Should I get my young horses teeth done before breaking in? 

It’s not uncommon for some people to think my horse is too young to have dental problems and feel it’s not necessary to get their teeth done before mouthing or breaking in, but that couldn’t be further from the truth.  

Just like children horses go through stages of change in their mouths as they grow. They lose their baby teeth or caps and can often suffer more discomfort than older horses when their permanent teeth are coming through. 

Benefits of getting your young horses’ teeth done before introducing them to the bit 

  • Better acceptance of the bit 
  • Lowers the chance of them developing bad habits such as head throwing, lugging or holding their head to one side, open mouth, tucking their head, or carrying it high all in an effort to avoid the pressure of the bit on any painful areas.  
  • Accept the contact with the bit better 
  • Reduce any sharp teeth that may cause pain or discomfort and allow the teeth to wear correctly. Sharp teeth and or caps can cut/lacerate the inside of the cheek when the bit is pulled being painful for the young horse just learning to accept the bit. 
  • Remove wolf teeth (small tooth that sits just in front of the 1st cheek tooth) they have a nerve supply so therefore can be painful when a bit is placed in the mouth, the bit can easily irritate or loosen the wolf teeth over time and in the worst case cause them to break off. A wolf tooth that hasn’t fully erupted can also still cause problems especially when the bit is pulled during education.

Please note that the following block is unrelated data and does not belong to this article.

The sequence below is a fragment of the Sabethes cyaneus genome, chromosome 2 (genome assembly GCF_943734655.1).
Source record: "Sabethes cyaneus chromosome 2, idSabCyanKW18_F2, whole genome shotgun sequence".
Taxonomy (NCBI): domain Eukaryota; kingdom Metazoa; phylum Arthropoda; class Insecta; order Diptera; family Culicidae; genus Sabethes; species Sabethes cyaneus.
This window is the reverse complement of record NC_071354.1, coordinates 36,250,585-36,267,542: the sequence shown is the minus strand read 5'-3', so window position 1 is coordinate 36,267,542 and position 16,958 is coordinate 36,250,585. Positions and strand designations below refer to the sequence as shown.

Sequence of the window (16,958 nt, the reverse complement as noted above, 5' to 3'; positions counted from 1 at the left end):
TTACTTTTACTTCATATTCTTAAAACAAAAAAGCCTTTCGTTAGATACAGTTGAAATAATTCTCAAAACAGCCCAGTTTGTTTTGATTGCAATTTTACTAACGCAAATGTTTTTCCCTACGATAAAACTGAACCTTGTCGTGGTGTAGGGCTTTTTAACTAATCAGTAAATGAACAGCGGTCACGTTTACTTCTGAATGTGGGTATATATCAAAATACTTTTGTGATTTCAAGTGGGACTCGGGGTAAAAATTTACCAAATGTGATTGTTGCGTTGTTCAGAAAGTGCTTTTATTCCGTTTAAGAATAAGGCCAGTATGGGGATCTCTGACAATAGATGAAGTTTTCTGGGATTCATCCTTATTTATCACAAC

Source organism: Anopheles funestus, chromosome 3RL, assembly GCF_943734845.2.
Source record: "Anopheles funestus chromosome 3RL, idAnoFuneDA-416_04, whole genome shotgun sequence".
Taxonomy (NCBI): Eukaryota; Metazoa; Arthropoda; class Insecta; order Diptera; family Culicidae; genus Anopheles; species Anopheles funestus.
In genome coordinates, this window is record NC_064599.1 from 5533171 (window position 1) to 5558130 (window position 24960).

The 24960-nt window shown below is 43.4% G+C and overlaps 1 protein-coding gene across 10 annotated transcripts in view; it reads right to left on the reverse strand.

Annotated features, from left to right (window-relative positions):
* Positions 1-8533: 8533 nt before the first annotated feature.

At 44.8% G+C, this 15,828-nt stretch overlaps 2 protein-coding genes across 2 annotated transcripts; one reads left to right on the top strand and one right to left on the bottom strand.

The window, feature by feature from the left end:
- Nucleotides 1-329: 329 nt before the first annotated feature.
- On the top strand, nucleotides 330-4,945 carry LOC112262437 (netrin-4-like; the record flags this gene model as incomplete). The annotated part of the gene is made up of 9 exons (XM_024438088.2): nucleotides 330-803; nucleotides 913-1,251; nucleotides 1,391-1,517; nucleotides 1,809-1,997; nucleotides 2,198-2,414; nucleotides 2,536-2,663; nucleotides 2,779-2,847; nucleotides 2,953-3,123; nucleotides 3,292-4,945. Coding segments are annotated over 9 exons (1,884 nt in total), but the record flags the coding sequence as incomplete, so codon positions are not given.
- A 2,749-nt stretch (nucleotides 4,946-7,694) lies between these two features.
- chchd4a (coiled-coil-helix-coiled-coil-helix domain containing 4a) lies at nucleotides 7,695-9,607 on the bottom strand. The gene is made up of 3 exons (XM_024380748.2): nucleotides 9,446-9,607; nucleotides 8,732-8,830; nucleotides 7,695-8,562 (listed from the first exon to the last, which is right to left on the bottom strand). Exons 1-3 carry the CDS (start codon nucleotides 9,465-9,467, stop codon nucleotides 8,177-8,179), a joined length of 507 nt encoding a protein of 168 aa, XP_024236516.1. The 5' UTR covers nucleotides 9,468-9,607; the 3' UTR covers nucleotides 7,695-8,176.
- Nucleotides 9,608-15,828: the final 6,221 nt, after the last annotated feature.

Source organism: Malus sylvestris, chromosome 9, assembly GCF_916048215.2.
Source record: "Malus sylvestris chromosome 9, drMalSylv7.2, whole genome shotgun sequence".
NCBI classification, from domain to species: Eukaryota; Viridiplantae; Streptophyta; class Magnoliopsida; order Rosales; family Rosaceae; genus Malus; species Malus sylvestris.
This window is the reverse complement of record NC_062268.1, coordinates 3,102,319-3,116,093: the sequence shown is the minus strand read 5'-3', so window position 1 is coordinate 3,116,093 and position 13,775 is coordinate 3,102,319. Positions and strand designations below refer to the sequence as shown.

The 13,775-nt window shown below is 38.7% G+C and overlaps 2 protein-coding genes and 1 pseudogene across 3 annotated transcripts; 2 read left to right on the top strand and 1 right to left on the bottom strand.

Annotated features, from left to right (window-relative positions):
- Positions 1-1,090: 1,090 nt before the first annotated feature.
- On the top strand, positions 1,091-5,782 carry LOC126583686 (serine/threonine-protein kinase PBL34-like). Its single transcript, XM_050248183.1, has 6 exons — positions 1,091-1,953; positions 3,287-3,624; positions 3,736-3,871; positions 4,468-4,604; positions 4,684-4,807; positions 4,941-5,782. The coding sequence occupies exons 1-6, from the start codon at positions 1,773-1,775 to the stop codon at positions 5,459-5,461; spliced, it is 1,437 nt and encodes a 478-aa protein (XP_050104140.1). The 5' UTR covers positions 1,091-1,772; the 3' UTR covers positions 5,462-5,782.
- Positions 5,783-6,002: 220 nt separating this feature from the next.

• Eliminate the possibility of the bridle cheek strap pressing against lose caps that may be sore or swollen on the inside of the mouth 
  • If your horse is pain-free and has a well-balanced mouth they will learn and concentrate better, especially in those important first few weeks of breaking in. 


Young horses have a lot of changes going on in their mouth between the ages of 2-4 years, this is when they are shedding their caps and getting their permanent teeth, often it is not easy to see the back teeth when checking your horse’s mouth and problems with the back teeth can often go unnoticed, caps may not come away properly (become retained) and cause the permanent tooth to grow at an incorrect angle, cause compaction of feed or cuts to the mouth. A lot of time and effort has gone into looking after your young horse to this stage of their life when they are finally ready to take the next step of breaking in, so all the more reason to make sure their first introduction to their future education is pain-free and pleasant.  


Written by Selena. P 


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